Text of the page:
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The Spoilerby Annalena Mcafee
Synopses & Reviews
A dark hyper-comedy set in London in the late 1990s during the last gasp of the newspaper wars just before the dot-com tidal wave--about two female journalists at opposite ends of their life and work who become locked in a fierce tango of wills and whose lives are forever changed by their (not-so-) brief (head-on) encounter.
At the novel's center--a legendary prize-winning war correspondent (called in her day "The Newsroom Dietrich" because of her luminescent beauty) now in her eighties, at the end of her career, who, over the decades, as the intrepid golden girl of the press, has been on the front lines or in the foxholes of every major theater of war of the twentieth century (Madrid; Normandy; Buchenwald; Berlin; Algiers; Korea; Vietnam). She is recognized everywhere (she finds fame mortifying these days); lionized for her fearless, politically informed, objective reporting; and now, though fragile and in an accelerating decline, her goddess-like beauty long gone, her style of writing--unbiased reportage--obsolete in the age of New Journalism, is rediscovered with the reissue of her frontline journalism, and the about-to-be-published collection of her Pulitzer Prize-winning dispatches. The other, a young up-and-not-so-coming reporter in her twenties; a degree in media studies, a freelance editor who compiles A-lists (Ten Best / Ten Worst; What's In / What's Out) for a down-market magazine of a newspaper specializing in celebrity gossip, unexpectedly sent to write a feature on the venerated "doyenne of British journalists"--to get the dirt on her glittering Hollywood days, her many affairs and three marriages...What ensues is a high-stakes, high-risk battle of wit and wills as lives are shaken, secrets unearthed, and headlines blast (unconfirmed) "truths," with one newspaper--the spoiler--playing off against another in a ruthless, desperate grab for sensation and circulation.
A debut novel guaranteed to catch the attention of journalists because it's all about them An entertaining satire and a poignant character study of two female journalists trying to survive in celebrity-obsessed, late-ninties Britain. There are two sides to every story.
Two women journalists — one old, one young, one a veteran war correspondent, the other a writer of celebrity gossip — meet for the first time. It is January 1997, the dying days of John Major's government, and newspapers, fighting for a dwindling readership, are plunging downmarket amid wild rumours that the internet is about to change the world forever. Honor Tait (b. 1917), one of the most renowned journalists of her era, is haunted by her past; Tamara Sim (b. 1970), who compiles lists of what's in and what's out for Psst , the weekend entertainment supplement of The Monitor, is struggling to secure her future, at any cost, in an increasingly precarious industry. When Sim is sent to interview Tait, their mutual incomprehension generates a rich seam of dark comedy. But when their different worlds finally collide, the consequences are devastating.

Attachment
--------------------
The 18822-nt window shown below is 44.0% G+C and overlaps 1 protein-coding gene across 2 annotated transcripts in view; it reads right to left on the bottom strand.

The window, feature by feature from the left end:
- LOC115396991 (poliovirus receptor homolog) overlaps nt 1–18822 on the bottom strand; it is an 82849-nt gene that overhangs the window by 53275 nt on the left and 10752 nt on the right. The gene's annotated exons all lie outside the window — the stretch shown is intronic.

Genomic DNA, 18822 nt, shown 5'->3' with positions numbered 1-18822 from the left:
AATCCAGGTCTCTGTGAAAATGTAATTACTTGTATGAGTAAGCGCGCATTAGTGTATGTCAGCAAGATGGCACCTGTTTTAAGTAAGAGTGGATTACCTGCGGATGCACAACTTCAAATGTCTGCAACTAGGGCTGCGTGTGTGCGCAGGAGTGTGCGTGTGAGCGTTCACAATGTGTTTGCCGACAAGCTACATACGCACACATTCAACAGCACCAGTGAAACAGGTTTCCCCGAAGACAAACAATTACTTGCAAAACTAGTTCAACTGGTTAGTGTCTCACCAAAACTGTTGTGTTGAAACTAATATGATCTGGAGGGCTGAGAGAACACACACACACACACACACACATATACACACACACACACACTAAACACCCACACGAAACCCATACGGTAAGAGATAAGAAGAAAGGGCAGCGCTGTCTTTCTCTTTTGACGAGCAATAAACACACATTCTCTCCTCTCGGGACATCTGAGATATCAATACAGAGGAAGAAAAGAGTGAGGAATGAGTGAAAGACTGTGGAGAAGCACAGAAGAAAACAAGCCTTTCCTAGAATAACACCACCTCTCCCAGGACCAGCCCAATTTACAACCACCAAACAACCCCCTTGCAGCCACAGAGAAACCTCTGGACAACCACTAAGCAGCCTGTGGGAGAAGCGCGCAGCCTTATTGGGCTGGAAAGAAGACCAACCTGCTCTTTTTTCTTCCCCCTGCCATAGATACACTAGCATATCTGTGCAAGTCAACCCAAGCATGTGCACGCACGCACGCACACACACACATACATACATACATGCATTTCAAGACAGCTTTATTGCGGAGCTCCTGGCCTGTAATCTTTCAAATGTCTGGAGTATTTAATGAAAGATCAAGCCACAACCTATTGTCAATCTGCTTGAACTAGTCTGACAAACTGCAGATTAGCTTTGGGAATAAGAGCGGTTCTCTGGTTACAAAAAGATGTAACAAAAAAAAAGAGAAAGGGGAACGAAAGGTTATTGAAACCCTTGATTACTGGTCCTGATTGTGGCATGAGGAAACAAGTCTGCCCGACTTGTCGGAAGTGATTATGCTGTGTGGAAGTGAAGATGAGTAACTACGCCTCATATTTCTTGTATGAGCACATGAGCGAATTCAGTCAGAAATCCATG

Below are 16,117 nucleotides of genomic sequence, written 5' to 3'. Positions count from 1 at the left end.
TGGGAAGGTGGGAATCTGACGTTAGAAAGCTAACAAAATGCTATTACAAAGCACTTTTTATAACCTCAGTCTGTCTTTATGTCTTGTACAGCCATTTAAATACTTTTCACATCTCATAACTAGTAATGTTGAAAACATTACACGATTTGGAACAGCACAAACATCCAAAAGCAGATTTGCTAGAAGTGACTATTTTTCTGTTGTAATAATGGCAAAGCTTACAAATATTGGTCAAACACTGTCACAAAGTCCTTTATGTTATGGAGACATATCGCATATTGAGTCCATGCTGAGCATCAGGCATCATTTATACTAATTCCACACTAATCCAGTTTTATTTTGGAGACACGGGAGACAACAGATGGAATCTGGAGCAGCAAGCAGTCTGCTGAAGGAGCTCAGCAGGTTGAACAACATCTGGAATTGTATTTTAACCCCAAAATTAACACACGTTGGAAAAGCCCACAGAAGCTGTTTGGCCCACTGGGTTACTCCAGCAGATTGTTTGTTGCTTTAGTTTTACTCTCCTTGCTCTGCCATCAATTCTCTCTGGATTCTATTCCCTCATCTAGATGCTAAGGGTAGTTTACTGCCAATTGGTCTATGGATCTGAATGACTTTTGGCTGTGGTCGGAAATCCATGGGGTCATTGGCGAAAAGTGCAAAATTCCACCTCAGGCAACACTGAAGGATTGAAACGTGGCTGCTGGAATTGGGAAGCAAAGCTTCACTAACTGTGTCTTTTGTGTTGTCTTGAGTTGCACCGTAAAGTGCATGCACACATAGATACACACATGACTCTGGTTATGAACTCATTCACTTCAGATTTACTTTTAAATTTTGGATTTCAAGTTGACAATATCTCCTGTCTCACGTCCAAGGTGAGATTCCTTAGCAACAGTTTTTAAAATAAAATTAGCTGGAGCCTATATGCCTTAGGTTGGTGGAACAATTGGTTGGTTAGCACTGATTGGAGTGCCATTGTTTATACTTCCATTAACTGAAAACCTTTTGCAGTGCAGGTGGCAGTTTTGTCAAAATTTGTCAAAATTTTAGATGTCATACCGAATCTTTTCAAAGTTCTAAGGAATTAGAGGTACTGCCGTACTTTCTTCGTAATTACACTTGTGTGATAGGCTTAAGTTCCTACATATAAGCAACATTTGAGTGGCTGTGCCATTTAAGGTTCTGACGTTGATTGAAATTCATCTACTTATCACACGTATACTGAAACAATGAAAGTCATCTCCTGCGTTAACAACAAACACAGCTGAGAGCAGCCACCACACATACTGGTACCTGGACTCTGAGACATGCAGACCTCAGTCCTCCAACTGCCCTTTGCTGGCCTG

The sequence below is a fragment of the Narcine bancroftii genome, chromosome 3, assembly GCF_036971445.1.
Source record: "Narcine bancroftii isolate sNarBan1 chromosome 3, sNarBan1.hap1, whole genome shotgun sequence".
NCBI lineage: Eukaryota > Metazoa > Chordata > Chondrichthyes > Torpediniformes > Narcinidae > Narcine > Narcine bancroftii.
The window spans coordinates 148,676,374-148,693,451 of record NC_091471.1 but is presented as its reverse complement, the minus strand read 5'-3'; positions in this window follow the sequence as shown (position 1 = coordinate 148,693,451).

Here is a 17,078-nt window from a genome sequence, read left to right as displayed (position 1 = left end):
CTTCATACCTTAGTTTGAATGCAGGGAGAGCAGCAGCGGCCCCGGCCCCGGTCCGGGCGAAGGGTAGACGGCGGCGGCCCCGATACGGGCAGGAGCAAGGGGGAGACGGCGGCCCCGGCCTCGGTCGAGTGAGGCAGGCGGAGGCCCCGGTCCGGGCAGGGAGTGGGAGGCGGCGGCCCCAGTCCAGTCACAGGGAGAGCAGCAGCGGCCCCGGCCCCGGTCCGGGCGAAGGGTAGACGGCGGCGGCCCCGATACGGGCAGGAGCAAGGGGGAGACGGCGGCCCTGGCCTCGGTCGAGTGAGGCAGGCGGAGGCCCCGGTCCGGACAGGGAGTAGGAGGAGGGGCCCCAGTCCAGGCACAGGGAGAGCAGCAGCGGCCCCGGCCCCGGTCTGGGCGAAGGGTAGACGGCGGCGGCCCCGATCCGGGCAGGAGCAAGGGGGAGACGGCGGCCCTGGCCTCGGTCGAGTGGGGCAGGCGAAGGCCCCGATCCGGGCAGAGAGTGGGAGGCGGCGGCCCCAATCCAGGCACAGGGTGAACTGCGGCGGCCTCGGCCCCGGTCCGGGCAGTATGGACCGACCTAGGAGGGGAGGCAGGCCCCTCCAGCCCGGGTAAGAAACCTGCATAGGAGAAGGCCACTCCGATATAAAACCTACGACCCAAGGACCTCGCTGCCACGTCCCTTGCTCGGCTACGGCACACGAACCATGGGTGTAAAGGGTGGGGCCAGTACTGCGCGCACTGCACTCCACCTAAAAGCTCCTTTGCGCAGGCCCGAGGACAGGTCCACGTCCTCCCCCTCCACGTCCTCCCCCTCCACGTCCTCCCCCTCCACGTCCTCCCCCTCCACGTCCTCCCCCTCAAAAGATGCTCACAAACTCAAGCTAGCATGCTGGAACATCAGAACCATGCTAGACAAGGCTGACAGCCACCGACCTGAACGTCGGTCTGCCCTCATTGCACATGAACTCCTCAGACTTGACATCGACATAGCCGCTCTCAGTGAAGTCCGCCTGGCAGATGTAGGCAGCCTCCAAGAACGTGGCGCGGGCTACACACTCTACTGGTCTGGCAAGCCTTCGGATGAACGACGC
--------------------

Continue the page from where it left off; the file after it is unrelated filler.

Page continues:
McAfee's trenchant first novel is part satire, part portrait of an era poised unknowingly on the brink of a technological revolution. New Labour is about to take over, newspapers are increasingly obsessed by the private lives of pop stars,
models and footballers, and Honor Tait and her kind are an endangered species. But is Tait really such a beacon of truth and integrity? And, as this darkly witty novel asks, is compassion the first casualty in the search for a good story?
From the Hardcover edition.
About the Author
ANNALENA MCAFEE was born in London and was educated at Essex University. McAfee has edited a collection of literary profiles, Lives and Works, and is the author of eight children's books. She has been a judge of the Orange Prize for Fiction, the South Bank Show Awards, and the Ben Pimlott Prize for political writing. She lives in London with her husband, the writer Ian McEwan.
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